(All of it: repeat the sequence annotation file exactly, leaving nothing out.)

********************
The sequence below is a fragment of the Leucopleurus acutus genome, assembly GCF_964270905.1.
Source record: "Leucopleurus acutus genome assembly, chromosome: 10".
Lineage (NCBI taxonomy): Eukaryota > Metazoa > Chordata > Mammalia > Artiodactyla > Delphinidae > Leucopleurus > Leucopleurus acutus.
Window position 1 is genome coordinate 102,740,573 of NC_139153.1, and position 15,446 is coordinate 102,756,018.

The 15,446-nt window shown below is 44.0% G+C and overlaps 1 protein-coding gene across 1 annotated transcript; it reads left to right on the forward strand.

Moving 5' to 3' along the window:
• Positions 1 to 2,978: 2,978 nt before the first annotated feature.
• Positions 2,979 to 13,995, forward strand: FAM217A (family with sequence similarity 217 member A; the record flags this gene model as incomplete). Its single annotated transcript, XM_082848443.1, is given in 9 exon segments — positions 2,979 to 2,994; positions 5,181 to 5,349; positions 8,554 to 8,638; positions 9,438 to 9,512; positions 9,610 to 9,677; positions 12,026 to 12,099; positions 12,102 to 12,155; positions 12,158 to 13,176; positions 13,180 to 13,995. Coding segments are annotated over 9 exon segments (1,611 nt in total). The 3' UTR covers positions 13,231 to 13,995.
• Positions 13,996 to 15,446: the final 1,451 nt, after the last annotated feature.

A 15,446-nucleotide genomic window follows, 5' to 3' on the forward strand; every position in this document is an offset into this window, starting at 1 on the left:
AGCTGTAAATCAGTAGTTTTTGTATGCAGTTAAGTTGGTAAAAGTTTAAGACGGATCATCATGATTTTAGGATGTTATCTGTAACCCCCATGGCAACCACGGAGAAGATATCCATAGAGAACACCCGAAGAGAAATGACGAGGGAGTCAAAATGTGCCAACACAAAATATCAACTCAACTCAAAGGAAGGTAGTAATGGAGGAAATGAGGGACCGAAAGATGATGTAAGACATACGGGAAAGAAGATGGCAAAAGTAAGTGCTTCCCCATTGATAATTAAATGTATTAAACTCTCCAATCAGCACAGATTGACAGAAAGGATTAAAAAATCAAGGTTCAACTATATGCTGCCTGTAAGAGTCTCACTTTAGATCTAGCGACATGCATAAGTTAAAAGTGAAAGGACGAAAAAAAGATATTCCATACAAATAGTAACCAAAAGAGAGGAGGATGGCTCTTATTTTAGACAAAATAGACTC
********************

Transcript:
The sequence below is a fragment of the Leucopleurus acutus genome, assembly GCF_964270905.1.
Source record: "Leucopleurus acutus genome assembly, chromosome: 10".
Lineage (NCBI taxonomy): Eukaryota > Metazoa > Chordata > Mammalia > Artiodactyla > Delphinidae > Leucopleurus > Leucopleurus acutus.
Window position 1 is genome coordinate 102,740,573 of NC_139153.1, and position 15,446 is coordinate 102,756,018.

The 15,446-nt window shown below is 44.0% G+C and overlaps 1 protein-coding gene across 1 annotated transcript; it reads left to right on the forward strand.

Moving 5' to 3' along the window:
• Positions 1 to 2,978: 2,978 nt before the first annotated feature.
• Positions 2,979 to 13,995, forward strand: FAM217A (family with sequence similarity 217 member A; the record flags this gene model as incomplete). Its single annotated transcript, XM_082848443.1, is given in 9 exon segments — positions 2,979 to 2,994; positions 5,181 to 5,349; positions 8,554 to 8,638; positions 9,438 to 9,512; positions 9,610 to 9,677; positions 12,026 to 12,099; positions 12,102 to 12,155; positions 12,158 to 13,176; positions 13,180 to 13,995. Coding segments are annotated over 9 exon segments (1,611 nt in total). The 3' UTR covers positions 13,231 to 13,995.
• Positions 13,996 to 15,446: the final 1,451 nt, after the last annotated feature.

A 15,446-nucleotide genomic window follows, 5' to 3' on the forward strand; every position in this document is an offset into this window, starting at 1 on the left:
AGCTGTAAATCAGTAGTTTTTGTATGCAGTTAAGTTGGTAAAAGTTTAAGACGGATCATCATGATTTTAGGATGTTATCTGTAACCCCCATGGCAACCACGGAGAAGATATCCATAGAGAACACCCGAAGAGAAATGACGAGGGAGTCAAAATGTGCCAACACAAAATATCAACTCAACTCAAAGGAAGGTAGTAATGGAGGAAATGAGGGACCGAAAGATGATGTAAGACATACGGGAAAGAAGATGGCAAAAGTAAGTGCTTCCCCATTGATAATTAAATGTATTAAACTCTCCAATCAGCACAGATTGACAGAAAGGATTAAAAAATCAAGGTTCAACTATATGCTGCCTGTAAGAGTCTCACTTTAGATCTAGCGACATGCATAAGTTAAAAGTGAAAGGACGAAAAAAAGATATTCCATACAAATAGTAACCAAAAGAGAGGAGGATGGCTCTTATTTTAGACAAAATAGACTC